Hillary Clinton claims victory in US Democratic race

Sanders refuses to concede as Clinton becomes first woman nominee for major party

Hillary Clinton celebrates as she becomes the first female in US history to be a be major party nominee for president, while Bernie Sanders vows to fight until the end. Video: Reuters

 

Hillary Clinton claimed victory in the Democratic presidential primary last night, becoming the first woman in the 240-year history of the United States to claim the nomination for a major political party in the race for the White House.

Shortly after being declared the winner in New Jersey’s primary, a victory that cemented her status as the presumptive nominee, Mrs Clinton took the stage at the Brooklyn Navy Yard near her campaign headquarters and framed her victory in historic terms and as a watershed moment for women.

“Tonight caps an amazing journey - a long, long journey,” the second-time presidential candidate told thousands of supporters, placing her candidacy in the struggle and sacrifice for women’s rights going back more than 150 years.

Speaking under a glass ceiling of a renovated Brooklyn warehouse, Mrs Clinton evoked her famous speech about “18 million cracks” in the “highest, hardest class ceiling” from eight years ago when she conceded defeat to the then US senator Barack Obama.

“We are all standing under a glass ceiling right now. But don’t worry. We’re not smashing this one,” she said, savouring the landmark moment.

“Thanks to you, we’ve reached a milestone. For the first time in our nation’s history, a woman will be a major party’s nominee for president of the United States.”

To her right, supporters held up letters spelling out “History” and a sign that read: “Caution: Shattered Glass” contributing to the history of the moment.

The former US secretary of state added victories in South Dakota, New Mexico and North Dakota.

On Wednesday Hillary Clinton won the Democratic presidential primary in California - a state her rival, Vermont senator Bernie Sanders, was hoping to win to extend the campaign to next month’s convention.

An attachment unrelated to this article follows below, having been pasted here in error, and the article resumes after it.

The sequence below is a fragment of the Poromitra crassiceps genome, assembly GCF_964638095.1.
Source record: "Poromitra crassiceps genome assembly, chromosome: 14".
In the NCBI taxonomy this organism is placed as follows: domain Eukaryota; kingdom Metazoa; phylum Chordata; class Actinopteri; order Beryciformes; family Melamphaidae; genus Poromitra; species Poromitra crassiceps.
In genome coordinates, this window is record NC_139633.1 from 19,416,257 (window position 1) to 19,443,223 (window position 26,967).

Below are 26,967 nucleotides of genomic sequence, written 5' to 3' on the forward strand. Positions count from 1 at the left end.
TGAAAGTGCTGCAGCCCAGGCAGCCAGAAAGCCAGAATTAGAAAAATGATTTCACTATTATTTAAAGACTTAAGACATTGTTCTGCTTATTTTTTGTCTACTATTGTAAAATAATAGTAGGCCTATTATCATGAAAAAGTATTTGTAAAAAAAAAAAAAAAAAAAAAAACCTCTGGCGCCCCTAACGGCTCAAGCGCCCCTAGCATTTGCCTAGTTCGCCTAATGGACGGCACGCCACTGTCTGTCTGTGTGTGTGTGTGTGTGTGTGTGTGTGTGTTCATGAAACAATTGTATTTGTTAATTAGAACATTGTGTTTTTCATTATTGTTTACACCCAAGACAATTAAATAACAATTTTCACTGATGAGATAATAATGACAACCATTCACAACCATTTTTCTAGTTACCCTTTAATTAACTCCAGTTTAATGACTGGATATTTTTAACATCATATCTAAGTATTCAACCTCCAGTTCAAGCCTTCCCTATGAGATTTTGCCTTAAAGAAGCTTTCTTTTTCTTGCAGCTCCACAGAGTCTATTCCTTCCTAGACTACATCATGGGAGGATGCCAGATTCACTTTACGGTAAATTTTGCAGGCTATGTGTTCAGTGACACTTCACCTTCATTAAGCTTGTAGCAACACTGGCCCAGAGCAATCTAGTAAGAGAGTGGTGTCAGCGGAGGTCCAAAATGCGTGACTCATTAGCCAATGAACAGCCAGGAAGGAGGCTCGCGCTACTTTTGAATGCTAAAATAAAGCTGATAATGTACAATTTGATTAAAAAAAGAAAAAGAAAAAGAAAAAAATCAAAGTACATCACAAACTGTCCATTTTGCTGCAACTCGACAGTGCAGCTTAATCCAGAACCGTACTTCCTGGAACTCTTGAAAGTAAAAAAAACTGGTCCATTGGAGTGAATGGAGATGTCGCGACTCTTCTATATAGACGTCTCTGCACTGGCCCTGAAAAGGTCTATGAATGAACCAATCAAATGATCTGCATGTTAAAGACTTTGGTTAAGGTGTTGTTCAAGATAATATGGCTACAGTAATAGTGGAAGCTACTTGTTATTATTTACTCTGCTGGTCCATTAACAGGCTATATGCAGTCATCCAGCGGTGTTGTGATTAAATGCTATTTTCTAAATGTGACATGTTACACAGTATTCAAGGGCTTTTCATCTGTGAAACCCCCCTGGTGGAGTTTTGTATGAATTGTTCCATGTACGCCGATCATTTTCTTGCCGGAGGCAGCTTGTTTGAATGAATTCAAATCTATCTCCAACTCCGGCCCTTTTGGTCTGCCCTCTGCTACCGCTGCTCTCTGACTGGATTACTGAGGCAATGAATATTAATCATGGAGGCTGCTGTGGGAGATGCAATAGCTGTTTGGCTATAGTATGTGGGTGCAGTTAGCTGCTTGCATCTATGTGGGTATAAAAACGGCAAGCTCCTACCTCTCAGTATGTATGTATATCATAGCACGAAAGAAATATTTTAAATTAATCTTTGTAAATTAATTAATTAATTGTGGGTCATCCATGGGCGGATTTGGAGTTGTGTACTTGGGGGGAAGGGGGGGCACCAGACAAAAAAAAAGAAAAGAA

Mr Sanders however has refused to concede defeat, telling raucous supporters at a rally in California that he planned to continue his campaign to the last Democratic primary in Washington next Tuesday and take his “fight for social, economic, racial and environment justice” to the convention in Philadelphia.

“I am pretty good at arithmetic and I know that the fight in front of us is a very, very steep fight but we will continue to fight for every vote and every delegate we can win,” said the senator.

The New York native won the primaries in North Dakota and Montana but the victories leave him well short of Mrs Clinton’s strong lead among delegates.

He concluded his shorter-than-usual speech telling the crowd in Santa Monica: “Thank you all - the struggle continues.”

President Barack Obama called both Mrs Clinton and Mr Sanders, according to a statement from the White House.


He congratulated Mrs Clinton “for securing the delegates necessary to clinch the Democratic nomination for president” and Mr Sanders “for energising millions of Americans with his commitment to issues like fighting economic inequality and special interests’ influence on our politics.”

The White House said that Mr Obama would meet Mr Sanders at the White House on Thursday, at the senator’s request.

They plan to discuss “the significant issues at stake in this election that matter most to America’s working families,” the president’s press secretary said.

In her speech in Brooklyn, Mrs Clinton offered an olive branch to Mr Sanders and voters fired up by his populist campaign, acknowledging his unexpected groundswell of support that made the primary a bruising affair and congratulating him “for the extraordinary campaign he’s run.”